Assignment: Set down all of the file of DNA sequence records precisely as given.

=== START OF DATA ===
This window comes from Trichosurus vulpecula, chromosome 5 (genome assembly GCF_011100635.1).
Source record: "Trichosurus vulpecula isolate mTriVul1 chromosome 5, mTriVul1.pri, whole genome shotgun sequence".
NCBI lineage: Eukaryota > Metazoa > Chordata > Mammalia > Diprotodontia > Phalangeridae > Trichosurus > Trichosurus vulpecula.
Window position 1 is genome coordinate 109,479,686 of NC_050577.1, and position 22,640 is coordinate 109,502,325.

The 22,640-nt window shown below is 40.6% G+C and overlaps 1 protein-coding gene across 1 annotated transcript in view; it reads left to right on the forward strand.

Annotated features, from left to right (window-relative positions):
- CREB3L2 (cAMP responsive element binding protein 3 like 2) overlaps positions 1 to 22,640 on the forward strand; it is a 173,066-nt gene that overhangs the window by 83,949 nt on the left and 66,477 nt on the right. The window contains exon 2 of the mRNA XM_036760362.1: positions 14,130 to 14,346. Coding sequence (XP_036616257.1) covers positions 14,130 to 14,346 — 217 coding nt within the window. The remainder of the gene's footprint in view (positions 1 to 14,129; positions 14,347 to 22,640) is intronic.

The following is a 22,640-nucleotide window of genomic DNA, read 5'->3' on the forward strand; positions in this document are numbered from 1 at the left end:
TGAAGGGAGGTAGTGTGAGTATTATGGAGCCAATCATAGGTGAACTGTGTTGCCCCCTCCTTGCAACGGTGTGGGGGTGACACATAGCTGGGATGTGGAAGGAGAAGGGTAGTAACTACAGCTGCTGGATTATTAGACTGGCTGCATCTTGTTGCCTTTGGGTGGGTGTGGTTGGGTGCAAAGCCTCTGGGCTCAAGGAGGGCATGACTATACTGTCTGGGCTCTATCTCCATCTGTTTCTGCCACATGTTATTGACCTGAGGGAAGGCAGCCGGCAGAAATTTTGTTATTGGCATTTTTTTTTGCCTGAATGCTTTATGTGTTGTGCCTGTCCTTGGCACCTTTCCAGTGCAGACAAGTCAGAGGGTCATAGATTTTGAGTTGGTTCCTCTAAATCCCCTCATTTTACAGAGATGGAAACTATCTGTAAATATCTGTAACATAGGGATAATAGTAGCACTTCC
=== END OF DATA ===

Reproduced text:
This window comes from Trichosurus vulpecula, chromosome 5 (genome assembly GCF_011100635.1).
Source record: "Trichosurus vulpecula isolate mTriVul1 chromosome 5, mTriVul1.pri, whole genome shotgun sequence".
NCBI lineage: Eukaryota > Metazoa > Chordata > Mammalia > Diprotodontia > Phalangeridae > Trichosurus > Trichosurus vulpecula.
Window position 1 is genome coordinate 109,479,686 of NC_050577.1, and position 22,640 is coordinate 109,502,325.

The 22,640-nt window shown below is 40.6% G+C and overlaps 1 protein-coding gene across 1 annotated transcript in view; it reads left to right on the forward strand.

Annotated features, from left to right (window-relative positions):
- CREB3L2 (cAMP responsive element binding protein 3 like 2) overlaps positions 1 to 22,640 on the forward strand; it is a 173,066-nt gene that overhangs the window by 83,949 nt on the left and 66,477 nt on the right. The window contains exon 2 of the mRNA XM_036760362.1: positions 14,130 to 14,346. Coding sequence (XP_036616257.1) covers positions 14,130 to 14,346 — 217 coding nt within the window. The remainder of the gene's footprint in view (positions 1 to 14,129; positions 14,347 to 22,640) is intronic.

The following is a 22,640-nucleotide window of genomic DNA, read 5'->3' on the forward strand; positions in this document are numbered from 1 at the left end:
TGAAGGGAGGTAGTGTGAGTATTATGGAGCCAATCATAGGTGAACTGTGTTGCCCCCTCCTTGCAACGGTGTGGGGGTGACACATAGCTGGGATGTGGAAGGAGAAGGGTAGTAACTACAGCTGCTGGATTATTAGACTGGCTGCATCTTGTTGCCTTTGGGTGGGTGTGGTTGGGTGCAAAGCCTCTGGGCTCAAGGAGGGCATGACTATACTGTCTGGGCTCTATCTCCATCTGTTTCTGCCACATGTTATTGACCTGAGGGAAGGCAGCCGGCAGAAATTTTGTTATTGGCATTTTTTTTTGCCTGAATGCTTTATGTGTTGTGCCTGTCCTTGGCACCTTTCCAGTGCAGACAAGTCAGAGGGTCATAGATTTTGAGTTGGTTCCTCTAAATCCCCTCATTTTACAGAGATGGAAACTATCTGTAAATATCTGTAACATAGGGATAATAGTAGCACTTCC